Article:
Not quite a dartford warbler…….but hey!

 

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What do photographers do all day?

Black grouse, north Wales
Black grouse, north Wales

Over the winter I’ve seen a couple of episodes of the TV series entitled “What do artists do all day?”. Each programme featured a particular artist and showed them doing the sorts of things an artist might do. Like, well, painting, for instance. But what about photographers?

I’ve spent quite some time this week trying to get my PC to work more smoothly, with some success, I think I dare to say. It certainly wouldn’t make good TV but I spend so much time at the computer, and I imagine the same is now probably true for most photographers. A far cry from the days when you exposed a few rolls of film, put them in an envelope, and waited for the transparencies to come back. Oh, then there’s updating the website, writing the blog, invoicing customers, emailing contacts…..the list is endless.

How come I found myself, yesterday, pulling the vacuum cleaner apart and putting it together again, of all things? One of my most crucial pieces of equipment is the camper van. It’s my home from home and enables me to be on location first thing in the morning when so much top quality wildlife and landscape photography is done. And with the passage of time you just have to do a bit of spring cleaning. Banal, I know, but true……. and one thing leads to another……..

To give an example of how indispensable the camper van is, though, a couple of weeks ago I had another go at photographing the black grouse lek which I also wrote about here and here. I drove up the previous evening, parked up nearby and settled down for the night. It was clear and frosty so by sunrise a thick layer of ice had formed on the inside of the windscreen! At 5.15 am I could hear the birds’ bubbling and hissing calls as they began displaying nearby. But it was still more or less dark, and I had plenty of time to make some tea and observe the birds with binoculars while the day gradually dawned.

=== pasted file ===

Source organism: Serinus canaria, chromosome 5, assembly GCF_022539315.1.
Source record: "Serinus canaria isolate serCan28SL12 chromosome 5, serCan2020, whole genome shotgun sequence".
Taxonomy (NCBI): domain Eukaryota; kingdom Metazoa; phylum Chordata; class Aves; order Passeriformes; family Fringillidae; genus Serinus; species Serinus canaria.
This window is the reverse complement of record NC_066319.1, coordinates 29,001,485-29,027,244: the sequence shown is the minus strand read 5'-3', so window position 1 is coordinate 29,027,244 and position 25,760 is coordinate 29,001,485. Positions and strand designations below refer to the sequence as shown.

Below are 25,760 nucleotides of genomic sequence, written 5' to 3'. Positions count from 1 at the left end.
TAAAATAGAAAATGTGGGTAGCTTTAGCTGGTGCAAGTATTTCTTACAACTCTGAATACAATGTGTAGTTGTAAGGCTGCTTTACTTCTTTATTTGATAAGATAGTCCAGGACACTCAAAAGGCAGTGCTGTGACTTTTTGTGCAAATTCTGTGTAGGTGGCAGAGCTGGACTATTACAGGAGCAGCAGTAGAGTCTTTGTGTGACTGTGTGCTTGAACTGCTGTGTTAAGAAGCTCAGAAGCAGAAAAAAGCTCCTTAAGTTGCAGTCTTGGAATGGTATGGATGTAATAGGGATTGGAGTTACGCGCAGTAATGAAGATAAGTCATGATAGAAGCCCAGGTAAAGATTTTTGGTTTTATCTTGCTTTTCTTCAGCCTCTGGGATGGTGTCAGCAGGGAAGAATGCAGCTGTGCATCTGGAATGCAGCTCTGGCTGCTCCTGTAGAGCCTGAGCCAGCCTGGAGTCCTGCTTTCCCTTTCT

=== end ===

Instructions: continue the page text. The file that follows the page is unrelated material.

It became apparent that there were more birds present than on any previous visit, and they were taking up stances over a wider area. Having said that the amount of activity was rather variable. Some birds actively jousted with their neighbours, while others looked a bit bored. It was as if they may have been young birds which knew where they needed to be, but didn’t know what to do when they got there. As a whole the birds seemed to be rather nervous and at one point all suddenly swept away. A couple of seconds later a sparrowhawk briefly landed on the deserted lek site. One wonders if the grouse would be less easily distracted at the peak of the breeding season in a couple of weeks time. A little later two greyhens (female black grouse) also flew in, which provoked an extra burst of activity from the lekking males.

It was inevitable that on a still morning such as this extraneous noises like the rapid firing of a shutter would be heard by the birds. In anticipation of the “action shot”a shutter burst would begin just as two birds sized each other up. One could imagine how strange, and possibly distracting, this might be from the bird’s point of view.  On the other hand it was also noticeable that during a lull in activity a car engine starting (for example) might  provoke the birds into briefly displaying more vigorously.

This was my seventh visit altogether to the lek site and it was probably the best. Being a weekday there wasn’t too much disturbance as  impatient birders and other photographers came and went. Despite bright sunshine the light had a soft quality to it thanks to some atmospheric mistiness, and this was ideal for photographing these high-contrast, black-and-white subjects.  The winter yellows  and ochres of the vegetation and a layer of hoar-frost made for an attractive landscape in which to set the birds; so much so that I’m planning to include a set of three images from this visit in my forthcoming exhibition. It was also a pleasure and a privelege to be able to watch this fascinating spectacle.

So what do photographers do all day? It can really be almost anything from the sublime to the ridiculous.